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MacBook Pro 2.0GHz versus
MacBook Pro 2.16GHz

Posted May 18th, 2006, by rob-ART morgan, mad scientist

The week of NAB 2006, Apple introduced a 17" MacBook Pro running at 2.16GHz. Now as of this week, they bumped the 15" MacBook Pro up to 2.16GHz. Since we have a 15" MacBook Pro 2.0GHz in our lab, we decided to compare its performance to the new 17" MacBook Pro 2.16GHz to see if the 8% higher clock speed provides an 8% gain in performance.

We included results for the Intel iMac Core Duo 2.0 with the 256MB video memory option.

MacBook Pro 2.16 -- Apple Intel MacBook Pro 17" with 2.16GHz Core Duo, 2GB of 667MHz memory and Radeon X1600 Mobility GPU with 256MB VRAM
MacBook Pro 2.0 -- Apple Intel MacBook Pro 15" with 2.0GHz Core Duo, 2GB of 667MHz memory and Radeon X1600 Mobility GPU with 256MB VRAM
iMac Core Duo 2.0 -- Apple Intel iMac 20" with 2.0GHz Core Duo, 2GB of 667MHz memory and Radeon 1600 GPU with 256MB VRAM

Cinebench renders 9% faster on the MacBook Pro 2.16 than on the MacBook Pro 2.0.

iMovie renders 7% faster on the MacBook Pro 2.16 than on the MacBook Pro 2.0.
The Intel iMac 2.0 beats them both.

iTunes converts 11% faster on the MacBook Pro 2.16 than on the MacBook Pro 2.0.


Quake 4 runs 36% faster on the MacBook Pro 2.16 than on the MacBook Pro 2.0.

Doom 3 runs 13% faster on the MacBook Pro 2.16 than on the MacBook Pro 2.0.

UT2004 Inferno Flyby runs 15% faster on the MacBook Pro 2.16
than on the MacBook Pro 2.0.

UT2004 Inferno Botmatch runs 43% faster on the MacBook Pro 2.16
than on the MacBook Pro 2.0.

Though the CPU clock speed advantage of the 2.16GHz MacBook Pro is only 8%, it outperformed the 2.0GHz MacBook Pro by as much as 43%, depending on the application. (See notations under each graph above.)

We were puzzled but pleased with the results, but after receiving a tip from Michael Bean of AMUG, we rechecked the 17" MacBook Pro's X1600 GPU's core and memory speeds before, during and after running 3D Games using Graphiccelerator's "Show ATI Frequencies" function. Before starting a series of runs, the core measured 311MHz frequency. When we ran 3D games, it jumped to 423MHz. After sitting idle a few minutes, it fell back to 311MHz. We measured a similar jump in the GPU's memory clock from 297MHz to 450MHz. Now we know why the 17" MacBook Pro performed as well as the Intel iMac on the 3D Game tests.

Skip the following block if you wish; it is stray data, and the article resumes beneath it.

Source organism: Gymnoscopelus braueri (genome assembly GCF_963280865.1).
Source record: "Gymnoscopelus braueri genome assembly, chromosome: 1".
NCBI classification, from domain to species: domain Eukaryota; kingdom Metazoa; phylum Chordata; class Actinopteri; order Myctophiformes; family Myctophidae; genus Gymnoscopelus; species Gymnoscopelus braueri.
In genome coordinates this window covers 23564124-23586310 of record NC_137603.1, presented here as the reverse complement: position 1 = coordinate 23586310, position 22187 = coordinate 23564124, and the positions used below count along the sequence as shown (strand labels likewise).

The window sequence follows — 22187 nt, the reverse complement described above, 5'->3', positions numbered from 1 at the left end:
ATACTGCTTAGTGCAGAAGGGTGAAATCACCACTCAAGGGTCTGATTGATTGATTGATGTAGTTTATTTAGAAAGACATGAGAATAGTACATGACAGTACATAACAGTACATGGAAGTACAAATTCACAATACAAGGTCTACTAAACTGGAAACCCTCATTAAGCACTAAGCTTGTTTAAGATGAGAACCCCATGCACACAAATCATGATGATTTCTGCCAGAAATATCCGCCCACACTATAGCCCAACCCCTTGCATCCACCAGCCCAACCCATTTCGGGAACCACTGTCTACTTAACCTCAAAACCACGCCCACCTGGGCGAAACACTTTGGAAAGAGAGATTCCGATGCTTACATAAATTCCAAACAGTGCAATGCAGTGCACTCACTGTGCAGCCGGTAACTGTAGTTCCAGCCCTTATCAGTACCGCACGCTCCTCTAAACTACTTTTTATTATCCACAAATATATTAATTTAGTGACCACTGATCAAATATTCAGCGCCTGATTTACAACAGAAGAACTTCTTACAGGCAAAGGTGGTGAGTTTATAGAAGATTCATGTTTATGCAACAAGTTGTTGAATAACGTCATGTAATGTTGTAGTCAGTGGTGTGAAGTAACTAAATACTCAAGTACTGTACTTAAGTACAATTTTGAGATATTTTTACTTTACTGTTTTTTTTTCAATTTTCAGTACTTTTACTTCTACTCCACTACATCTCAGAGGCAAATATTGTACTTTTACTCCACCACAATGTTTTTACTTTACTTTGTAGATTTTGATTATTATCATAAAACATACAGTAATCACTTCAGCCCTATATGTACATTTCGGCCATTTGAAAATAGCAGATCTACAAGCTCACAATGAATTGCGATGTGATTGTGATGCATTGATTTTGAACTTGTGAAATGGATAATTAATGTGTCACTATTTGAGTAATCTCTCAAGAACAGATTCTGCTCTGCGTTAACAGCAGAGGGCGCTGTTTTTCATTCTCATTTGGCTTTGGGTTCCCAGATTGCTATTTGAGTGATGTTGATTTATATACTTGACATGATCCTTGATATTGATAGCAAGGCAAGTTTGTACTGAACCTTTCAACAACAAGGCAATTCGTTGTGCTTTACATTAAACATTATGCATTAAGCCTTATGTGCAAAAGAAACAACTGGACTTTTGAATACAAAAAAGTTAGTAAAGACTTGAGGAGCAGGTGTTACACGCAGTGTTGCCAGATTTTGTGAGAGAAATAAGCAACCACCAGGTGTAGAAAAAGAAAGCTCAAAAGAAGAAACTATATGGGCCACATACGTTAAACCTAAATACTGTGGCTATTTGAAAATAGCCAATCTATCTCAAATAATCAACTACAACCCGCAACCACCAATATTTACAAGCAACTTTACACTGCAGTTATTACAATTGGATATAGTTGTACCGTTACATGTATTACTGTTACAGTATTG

We were thrilled to see the FireWire 800 port is back on the 17" MacBook Pro. We know for a fact that the 15" MacBook Pro is the most popular among professionals. That's why we don't understand why Apple didn't include the FireWire 800 port on that model -- or replace the FireWire 400 port with only FireWire 800. After all, you can always "dumb down" the FireWire 800 port with a 9 pin to 6 pin cable for operating FireWire 400 devices.

For me personally, I'm going to buy the 17" MacBook Pro. I need the screen "real estate" since I use my laptop to run Bare Feats -- recording test results, creating graphs, composing web pages, uploading web pages, answering email, browsing the internet -- all at the same time.

I'm always looking "over the fence" to see what other computer companies are doing. Apple doesn't have all the good ideas, you know. For example, both AlienWare and Dell use the GeForce Go 7800 and 7800 GS in their "pro" laptops. Why can't we have that as a CTO option? AlienWare offers the option of TWO 7800 GS GPUs -- linked in SLI mode!

AlienWare also gives you the option of having two drives inside their laptop -- in a RAID 0 set! Of course, those options pump up the price, weight, and size of their laptop.

By the way, if you want a bus powered RAID box with notebook drives for your MacBook Pro or PowerBook, LaCie just announced their "Little Big Disk."